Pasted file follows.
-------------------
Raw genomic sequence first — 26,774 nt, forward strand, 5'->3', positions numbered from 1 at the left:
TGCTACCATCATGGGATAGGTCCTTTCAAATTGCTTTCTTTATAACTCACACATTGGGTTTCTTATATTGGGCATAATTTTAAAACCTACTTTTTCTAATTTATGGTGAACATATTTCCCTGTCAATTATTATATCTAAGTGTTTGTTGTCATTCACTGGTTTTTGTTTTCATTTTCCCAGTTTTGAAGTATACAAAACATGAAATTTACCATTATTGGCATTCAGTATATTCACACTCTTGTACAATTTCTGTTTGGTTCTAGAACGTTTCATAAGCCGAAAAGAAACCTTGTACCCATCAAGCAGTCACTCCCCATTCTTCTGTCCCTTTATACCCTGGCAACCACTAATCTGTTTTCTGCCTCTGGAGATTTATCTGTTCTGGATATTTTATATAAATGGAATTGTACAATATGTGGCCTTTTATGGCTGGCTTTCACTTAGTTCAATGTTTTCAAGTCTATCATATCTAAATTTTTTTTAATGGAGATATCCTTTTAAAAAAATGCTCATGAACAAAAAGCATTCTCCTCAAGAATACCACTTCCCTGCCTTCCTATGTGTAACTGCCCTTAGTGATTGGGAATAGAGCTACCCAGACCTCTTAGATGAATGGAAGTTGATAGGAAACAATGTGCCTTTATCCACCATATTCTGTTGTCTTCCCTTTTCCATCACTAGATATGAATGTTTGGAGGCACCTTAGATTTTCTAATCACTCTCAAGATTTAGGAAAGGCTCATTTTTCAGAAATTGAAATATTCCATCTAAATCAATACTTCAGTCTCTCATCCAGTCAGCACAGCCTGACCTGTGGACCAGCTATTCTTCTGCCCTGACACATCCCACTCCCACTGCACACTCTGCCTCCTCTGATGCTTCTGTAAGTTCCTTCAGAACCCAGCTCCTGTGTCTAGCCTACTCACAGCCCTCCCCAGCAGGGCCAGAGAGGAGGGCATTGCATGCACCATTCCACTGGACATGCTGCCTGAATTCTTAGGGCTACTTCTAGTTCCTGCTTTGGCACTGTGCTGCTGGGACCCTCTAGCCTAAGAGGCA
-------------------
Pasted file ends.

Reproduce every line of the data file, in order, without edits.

Raw genomic sequence first — 26,774 nt, forward strand, 5'->3', positions numbered from 1 at the left:
TGCTACCATCATGGGATAGGTCCTTTCAAATTGCTTTCTTTATAACTCACACATTGGGTTTCTTATATTGGGCATAATTTTAAAACCTACTTTTTCTAATTTATGGTGAACATATTTCCCTGTCAATTATTATATCTAAGTGTTTGTTGTCATTCACTGGTTTTTGTTTTCATTTTCCCAGTTTTGAAGTATACAAAACATGAAATTTACCATTATTGGCATTCAGTATATTCACACTCTTGTACAATTTCTGTTTGGTTCTAGAACGTTTCATAAGCCGAAAAGAAACCTTGTACCCATCAAGCAGTCACTCCCCATTCTTCTGTCCCTTTATACCCTGGCAACCACTAATCTGTTTTCTGCCTCTGGAGATTTATCTGTTCTGGATATTTTATATAAATGGAATTGTACAATATGTGGCCTTTTATGGCTGGCTTTCACTTAGTTCAATGTTTTCAAGTCTATCATATCTAAATTTTTTTTAATGGAGATATCCTTTTAAAAAAATGCTCATGAACAAAAAGCATTCTCCTCAAGAATACCACTTCCCTGCCTTCCTATGTGTAACTGCCCTTAGTGATTGGGAATAGAGCTACCCAGACCTCTTAGATGAATGGAAGTTGATAGGAAACAATGTGCCTTTATCCACCATATTCTGTTGTCTTCCCTTTTCCATCACTAGATATGAATGTTTGGAGGCACCTTAGATTTTCTAATCACTCTCAAGATTTAGGAAAGGCTCATTTTTCAGAAATTGAAATATTCCATCTAAATCAATACTTCAGTCTCTCATCCAGTCAGCACAGCCTGACCTGTGGACCAGCTATTCTTCTGCCCTGACACATCCCACTCCCACTGCACACTCTGCCTCCTCTGATGCTTCTGTAAGTTCCTTCAGAACCCAGCTCCTGTGTCTAGCCTACTCACAGCCCTCCCCAGCAGGGCCAGAGAGGAGGGCATTGCATGCACCATTCCACTGGACATGCTGCCTGAATTCTTAGGGCTACTTCTAGTTCCTGCTTTGGCACTGTGCTGCTGGGACCCTCTAGCCTAAGAGGCA